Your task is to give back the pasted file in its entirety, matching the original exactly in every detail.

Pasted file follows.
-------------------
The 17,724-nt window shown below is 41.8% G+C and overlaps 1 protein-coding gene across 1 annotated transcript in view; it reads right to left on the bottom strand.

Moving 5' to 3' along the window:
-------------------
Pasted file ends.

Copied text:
The 17,724-nt window shown below is 41.8% G+C and overlaps 1 protein-coding gene across 1 annotated transcript in view; it reads right to left on the bottom strand.

Moving 5' to 3' along the window: